6. oldman says:

    “If you are in such a deep hole that you need multiple must-have applications that prevent you from using FLOSS, perhaps you should quit digging and climb out.”

    This of course assumes that those of use using commercial software ARE in a deep hole and feel the need to climb out. Nothing you have said does anything near the job of advancing the case that FOSS has something better to offer.

    The simple fact that you seem determined to ignore is that a large number of computer users simply have no interest in running FOSS on a Linux desktop, especially when it runs quite well on windows. and with the advent of virtual machine technology, those who wish to run Linux can do so, as I do, as a virtual machine under windows.

    It actually runs a lot better that way BTW.

  7. nightgoblin says:

    For best results when running Photoshop on Linux use latest stable Wine available and an older version of Photoshop (usually one version older than current).

  8. JairJy says:

    I agree, Linux doesn’t need Photoshop to raise on the desktop.

    But if not is because Photoshop, there must be a reason why Linux hasn’t raised its marketshare. And is Usability. Even if you can use Wine to run Photoshop, even if there are a lot of packages for Linux, that’s doesn’t mean that Linux is easier to use.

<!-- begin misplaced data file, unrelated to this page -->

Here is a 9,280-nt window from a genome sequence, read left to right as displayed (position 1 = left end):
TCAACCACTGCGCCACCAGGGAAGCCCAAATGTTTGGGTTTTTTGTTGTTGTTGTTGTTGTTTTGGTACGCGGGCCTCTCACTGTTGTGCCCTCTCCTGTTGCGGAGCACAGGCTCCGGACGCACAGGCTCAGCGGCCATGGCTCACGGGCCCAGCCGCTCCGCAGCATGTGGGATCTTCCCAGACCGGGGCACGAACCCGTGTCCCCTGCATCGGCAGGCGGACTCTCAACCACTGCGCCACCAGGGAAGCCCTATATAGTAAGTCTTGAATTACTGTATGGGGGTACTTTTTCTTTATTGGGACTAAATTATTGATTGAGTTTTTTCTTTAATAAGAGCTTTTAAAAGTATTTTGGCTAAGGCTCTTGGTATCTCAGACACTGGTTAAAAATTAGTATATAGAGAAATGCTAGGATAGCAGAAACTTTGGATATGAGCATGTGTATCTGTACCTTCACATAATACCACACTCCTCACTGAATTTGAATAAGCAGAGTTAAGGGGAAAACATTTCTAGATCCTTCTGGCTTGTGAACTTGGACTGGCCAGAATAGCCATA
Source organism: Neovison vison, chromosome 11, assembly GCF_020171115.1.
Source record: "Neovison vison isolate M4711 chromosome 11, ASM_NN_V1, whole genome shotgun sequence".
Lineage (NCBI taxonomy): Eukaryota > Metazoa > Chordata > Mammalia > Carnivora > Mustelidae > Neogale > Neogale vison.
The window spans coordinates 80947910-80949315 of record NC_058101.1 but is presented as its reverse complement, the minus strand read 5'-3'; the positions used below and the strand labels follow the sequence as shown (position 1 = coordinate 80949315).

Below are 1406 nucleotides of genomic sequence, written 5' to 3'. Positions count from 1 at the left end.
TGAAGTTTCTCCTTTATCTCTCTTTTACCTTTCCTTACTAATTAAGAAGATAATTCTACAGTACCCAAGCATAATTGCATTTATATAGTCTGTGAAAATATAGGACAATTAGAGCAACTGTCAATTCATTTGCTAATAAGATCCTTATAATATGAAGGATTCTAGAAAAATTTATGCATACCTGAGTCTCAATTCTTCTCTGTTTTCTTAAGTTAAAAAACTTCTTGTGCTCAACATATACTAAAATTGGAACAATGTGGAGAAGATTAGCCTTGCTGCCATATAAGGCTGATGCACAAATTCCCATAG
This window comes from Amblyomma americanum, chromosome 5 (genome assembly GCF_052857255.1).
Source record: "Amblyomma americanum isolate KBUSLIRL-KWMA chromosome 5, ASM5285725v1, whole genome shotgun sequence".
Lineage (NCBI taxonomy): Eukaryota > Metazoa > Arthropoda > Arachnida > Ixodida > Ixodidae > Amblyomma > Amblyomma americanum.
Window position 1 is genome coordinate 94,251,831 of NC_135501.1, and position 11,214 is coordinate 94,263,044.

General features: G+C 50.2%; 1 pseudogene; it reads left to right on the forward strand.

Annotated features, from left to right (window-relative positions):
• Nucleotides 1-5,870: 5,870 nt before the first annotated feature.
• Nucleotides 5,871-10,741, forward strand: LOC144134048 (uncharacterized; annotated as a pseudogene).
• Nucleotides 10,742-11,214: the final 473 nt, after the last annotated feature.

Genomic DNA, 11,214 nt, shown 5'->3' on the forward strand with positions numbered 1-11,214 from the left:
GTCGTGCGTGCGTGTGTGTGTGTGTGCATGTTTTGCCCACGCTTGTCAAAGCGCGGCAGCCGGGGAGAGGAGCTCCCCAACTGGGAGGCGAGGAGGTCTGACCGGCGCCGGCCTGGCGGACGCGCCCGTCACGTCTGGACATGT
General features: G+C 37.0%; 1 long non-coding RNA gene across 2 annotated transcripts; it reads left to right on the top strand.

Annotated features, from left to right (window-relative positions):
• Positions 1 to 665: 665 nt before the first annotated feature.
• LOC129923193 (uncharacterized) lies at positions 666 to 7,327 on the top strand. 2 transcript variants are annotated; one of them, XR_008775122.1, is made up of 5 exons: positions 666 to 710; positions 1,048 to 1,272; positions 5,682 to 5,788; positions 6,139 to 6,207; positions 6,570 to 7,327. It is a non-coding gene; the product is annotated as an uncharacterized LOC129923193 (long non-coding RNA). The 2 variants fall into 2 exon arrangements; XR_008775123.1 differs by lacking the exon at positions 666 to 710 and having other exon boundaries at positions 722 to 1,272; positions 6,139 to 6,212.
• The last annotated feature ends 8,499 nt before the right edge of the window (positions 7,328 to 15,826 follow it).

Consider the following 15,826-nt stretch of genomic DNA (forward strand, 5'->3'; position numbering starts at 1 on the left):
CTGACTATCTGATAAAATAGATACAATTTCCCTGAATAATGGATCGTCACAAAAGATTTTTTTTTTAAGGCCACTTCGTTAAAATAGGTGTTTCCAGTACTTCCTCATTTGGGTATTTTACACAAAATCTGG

Even people prefer to pay for a Mac instead to using linux… there must be a reason.

  9. Good point. I have used Wine with mixed results but I know a lot of effort has been put into this way of running PS on GNU/Linux. One can also connect to a machine remotely although I don’t know what Adobe’s licence says about that.

  10. Dann says:

    How many times must people mention this FUD? (Not referring to you, Robert)

    Photoshop is ON LINUX ALREADY.

    Disney / Pixar switched from Apple PC’s to GNU/Linux running Photoshop on Crossover Professional TO SAVE MONEY.

    $40 tax for a crossover pro license sure beats a $150 Windows tax for inferior performance, or a $400 dollar Apple tax for a same-spec machine.

    I can run photoshop on Linux. This is a non-issue and has been since Adobe CS2.

  11. Richard Chapman says:

    Good points Robert. For those who use PS in their work and have paid $0 for it, it’s not a MUST have. I’ll be interested in hearing the counter points, if there are any.

  12. Ray says:

    Well GIMP could improve it’s user interface, it’s very inconsistant.

  13. Bender says:

    It is the same as with Windows systems, everyone talks about it, half of them have it pirated. In case of PhotoShop it is used mainly as an attack tool as if people MUST use PhotoShop yet all they do with this tool is fix their photos to post them on facebook 🙂 The same thing can be completed for free with GIMP/Krita/etc. but Photoshop is also used as an excuse for being lazy (lack of willingness to learn new tool) and also one comes up that it is a commercial and non free so it must be good 🙂 Pretty stupid if you think about it 🙂

Leave a Reply